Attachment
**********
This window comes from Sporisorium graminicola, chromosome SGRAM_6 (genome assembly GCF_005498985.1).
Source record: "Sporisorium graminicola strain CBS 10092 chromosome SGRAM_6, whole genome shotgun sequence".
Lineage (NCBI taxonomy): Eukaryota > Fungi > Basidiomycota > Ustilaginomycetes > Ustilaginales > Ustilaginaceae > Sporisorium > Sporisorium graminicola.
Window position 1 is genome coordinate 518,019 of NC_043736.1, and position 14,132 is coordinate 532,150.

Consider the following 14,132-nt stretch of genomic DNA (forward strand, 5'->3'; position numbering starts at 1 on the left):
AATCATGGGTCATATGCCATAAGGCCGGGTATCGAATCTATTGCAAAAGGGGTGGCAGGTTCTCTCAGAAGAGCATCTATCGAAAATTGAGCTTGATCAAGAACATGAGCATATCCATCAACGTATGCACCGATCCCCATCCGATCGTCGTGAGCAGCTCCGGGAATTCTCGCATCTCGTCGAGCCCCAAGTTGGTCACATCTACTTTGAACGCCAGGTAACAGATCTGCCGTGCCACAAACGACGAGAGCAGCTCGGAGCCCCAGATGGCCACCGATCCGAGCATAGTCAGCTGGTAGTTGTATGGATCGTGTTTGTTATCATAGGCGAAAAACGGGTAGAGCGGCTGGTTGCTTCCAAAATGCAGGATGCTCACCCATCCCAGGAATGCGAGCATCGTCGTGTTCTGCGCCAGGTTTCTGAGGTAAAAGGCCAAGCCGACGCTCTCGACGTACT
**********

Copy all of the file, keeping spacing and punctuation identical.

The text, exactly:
This window comes from Sporisorium graminicola, chromosome SGRAM_6 (genome assembly GCF_005498985.1).
Source record: "Sporisorium graminicola strain CBS 10092 chromosome SGRAM_6, whole genome shotgun sequence".
Lineage (NCBI taxonomy): Eukaryota > Fungi > Basidiomycota > Ustilaginomycetes > Ustilaginales > Ustilaginaceae > Sporisorium > Sporisorium graminicola.
Window position 1 is genome coordinate 518,019 of NC_043736.1, and position 14,132 is coordinate 532,150.

Consider the following 14,132-nt stretch of genomic DNA (forward strand, 5'->3'; position numbering starts at 1 on the left):
AATCATGGGTCATATGCCATAAGGCCGGGTATCGAATCTATTGCAAAAGGGGTGGCAGGTTCTCTCAGAAGAGCATCTATCGAAAATTGAGCTTGATCAAGAACATGAGCATATCCATCAACGTATGCACCGATCCCCATCCGATCGTCGTGAGCAGCTCCGGGAATTCTCGCATCTCGTCGAGCCCCAAGTTGGTCACATCTACTTTGAACGCCAGGTAACAGATCTGCCGTGCCACAAACGACGAGAGCAGCTCGGAGCCCCAGATGGCCACCGATCCGAGCATAGTCAGCTGGTAGTTGTATGGATCGTGTTTGTTATCATAGGCGAAAAACGGGTAGAGCGGCTGGTTGCTTCCAAAATGCAGGATGCTCACCCATCCCAGGAATGCGAGCATCGTCGTGTTCTGCGCCAGGTTTCTGAGGTAAAAGGCCAAGCCGACGCTCTCGACGTACT